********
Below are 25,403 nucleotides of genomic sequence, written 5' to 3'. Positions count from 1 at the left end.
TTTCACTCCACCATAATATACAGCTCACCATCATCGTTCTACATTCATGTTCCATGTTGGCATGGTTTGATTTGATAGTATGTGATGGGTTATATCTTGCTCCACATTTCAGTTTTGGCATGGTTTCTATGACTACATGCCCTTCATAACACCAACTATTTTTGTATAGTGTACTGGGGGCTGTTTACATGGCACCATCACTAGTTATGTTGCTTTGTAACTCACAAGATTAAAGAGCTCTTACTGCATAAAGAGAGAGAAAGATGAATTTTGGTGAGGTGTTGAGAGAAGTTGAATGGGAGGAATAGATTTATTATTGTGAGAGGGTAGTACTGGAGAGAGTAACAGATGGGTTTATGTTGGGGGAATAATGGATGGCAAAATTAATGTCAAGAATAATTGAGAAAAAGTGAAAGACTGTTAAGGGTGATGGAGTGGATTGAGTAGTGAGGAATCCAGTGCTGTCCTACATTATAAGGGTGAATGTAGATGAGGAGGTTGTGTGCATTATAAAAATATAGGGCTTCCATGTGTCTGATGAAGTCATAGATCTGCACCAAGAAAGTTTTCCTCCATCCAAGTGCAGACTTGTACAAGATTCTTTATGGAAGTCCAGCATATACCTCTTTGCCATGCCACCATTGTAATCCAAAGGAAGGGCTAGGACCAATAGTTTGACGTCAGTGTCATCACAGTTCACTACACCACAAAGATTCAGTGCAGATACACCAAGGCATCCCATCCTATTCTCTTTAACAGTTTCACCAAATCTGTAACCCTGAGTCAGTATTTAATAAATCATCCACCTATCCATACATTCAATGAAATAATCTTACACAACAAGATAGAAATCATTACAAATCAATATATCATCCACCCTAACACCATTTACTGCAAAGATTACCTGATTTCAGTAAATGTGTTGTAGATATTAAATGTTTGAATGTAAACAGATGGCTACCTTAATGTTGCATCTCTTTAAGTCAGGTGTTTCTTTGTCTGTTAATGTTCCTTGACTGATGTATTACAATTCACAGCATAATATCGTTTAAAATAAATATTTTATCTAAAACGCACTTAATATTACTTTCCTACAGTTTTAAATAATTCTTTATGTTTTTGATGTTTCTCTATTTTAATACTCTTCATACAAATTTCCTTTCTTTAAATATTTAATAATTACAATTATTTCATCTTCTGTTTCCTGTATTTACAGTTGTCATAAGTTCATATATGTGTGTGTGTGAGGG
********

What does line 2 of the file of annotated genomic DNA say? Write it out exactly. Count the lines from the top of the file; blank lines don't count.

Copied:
TTTCACTCCACCATAATATACAGCTCACCATCATCGTTCTACATTCATGTTCCATGTTGGCATGGTTTGATTTGATAGTATGTGATGGGTTATATCTTGCTCCACATTTCAGTTTTGGCATGGTTTCTATGACTACATGCCCTTCATAACACCAACTATTTTTGTATAGTGTACTGGGGGCTGTTTACATGGCACCATCACTAGTTATGTTGCTTTGTAACTCACAAGATTAAAGAGCTCTTACTGCATAAAGAGAGAGAAAGATGAATTTTGGTGAGGTGTTGAGAGAAGTTGAATGGGAGGAATAGATTTATTATTGTGAGAGGGTAGTACTGGAGAGAGTAACAGATGGGTTTATGTTGGGGGAATAATGGATGGCAAAATTAATGTCAAGAATAATTGAGAAAAAGTGAAAGACTGTTAAGGGTGATGGAGTGGATTGAGTAGTGAGGAATCCAGTGCTGTCCTACATTATAAGGGTGAATGTAGATGAGGAGGTTGTGTGCATTATAAAAATATAGGGCTTCCATGTGTCTGATGAAGTCATAGATCTGCACCAAGAAAGTTTTCCTCCATCCAAGTGCAGACTTGTACAAGATTCTTTATGGAAGTCCAGCATATACCTCTTTGCCATGCCACCATTGTAATCCAAAGGAAGGGCTAGGACCAATAGTTTGACGTCAGTGTCATCACAGTTCACTACACCACAAAGATTCAGTGCAGATACACCAAGGCATCCCATCCTATTCTCTTTAACAGTTTCACCAAATCTGTAACCCTGAGTCAGTATTTAATAAATCATCCACCTATCCATACATTCAATGAAATAATCTTACACAACAAGATAGAAATCATTACAAATCAATATATCATCCACCCTAACACCATTTACTGCAAAGATTACCTGATTTCAGTAAATGTGTTGTAGATATTAAATGTTTGAATGTAAACAGATGGCTACCTTAATGTTGCATCTCTTTAAGTCAGGTGTTTCTTTGTCTGTTAATGTTCCTTGACTGATGTATTACAATTCACAGCATAATATCGTTTAAAATAAATATTTTATCTAAAACGCACTTAATATTACTTTCCTACAGTTTTAAATAATTCTTTATGTTTTTGATGTTTCTCTATTTTAATACTCTTCATACAAATTTCCTTTCTTTAAATATTTAATAATTACAATTATTTCATCTTCTGTTTCCTGTATTTACAGTTGTCATAAGTTCATATATGTGTGTGTGTGAGGG